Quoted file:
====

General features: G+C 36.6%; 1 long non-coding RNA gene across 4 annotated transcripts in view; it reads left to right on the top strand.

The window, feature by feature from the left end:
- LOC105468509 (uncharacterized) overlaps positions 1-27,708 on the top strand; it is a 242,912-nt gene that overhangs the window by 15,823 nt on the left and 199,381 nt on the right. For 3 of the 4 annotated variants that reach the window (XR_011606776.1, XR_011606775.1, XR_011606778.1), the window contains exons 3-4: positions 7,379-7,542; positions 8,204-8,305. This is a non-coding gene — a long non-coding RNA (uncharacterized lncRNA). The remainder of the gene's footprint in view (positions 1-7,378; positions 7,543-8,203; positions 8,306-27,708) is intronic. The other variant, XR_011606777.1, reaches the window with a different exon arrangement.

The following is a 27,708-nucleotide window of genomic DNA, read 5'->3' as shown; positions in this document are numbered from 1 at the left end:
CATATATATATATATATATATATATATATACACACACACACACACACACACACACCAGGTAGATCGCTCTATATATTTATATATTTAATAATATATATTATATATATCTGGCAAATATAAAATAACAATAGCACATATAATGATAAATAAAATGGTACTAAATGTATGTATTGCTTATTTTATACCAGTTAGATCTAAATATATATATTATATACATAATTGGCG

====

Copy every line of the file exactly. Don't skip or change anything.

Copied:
General features: G+C 36.6%; 1 long non-coding RNA gene across 4 annotated transcripts in view; it reads left to right on the top strand.

The window, feature by feature from the left end:
- LOC105468509 (uncharacterized) overlaps positions 1-27,708 on the top strand; it is a 242,912-nt gene that overhangs the window by 15,823 nt on the left and 199,381 nt on the right. For 3 of the 4 annotated variants that reach the window (XR_011606776.1, XR_011606775.1, XR_011606778.1), the window contains exons 3-4: positions 7,379-7,542; positions 8,204-8,305. This is a non-coding gene — a long non-coding RNA (uncharacterized lncRNA). The remainder of the gene's footprint in view (positions 1-7,378; positions 7,543-8,203; positions 8,306-27,708) is intronic. The other variant, XR_011606777.1, reaches the window with a different exon arrangement.

The following is a 27,708-nucleotide window of genomic DNA, read 5'->3' as shown; positions in this document are numbered from 1 at the left end:
CATATATATATATATATATATATATATATACACACACACACACACACACACACACCAGGTAGATCGCTCTATATATTTATATATTTAATAATATATATTATATATATCTGGCAAATATAAAATAACAATAGCACATATAATGATAAATAAAATGGTACTAAATGTATGTATTGCTTATTTTATACCAGTTAGATCTAAATATATATATTATATACATAATTGGCG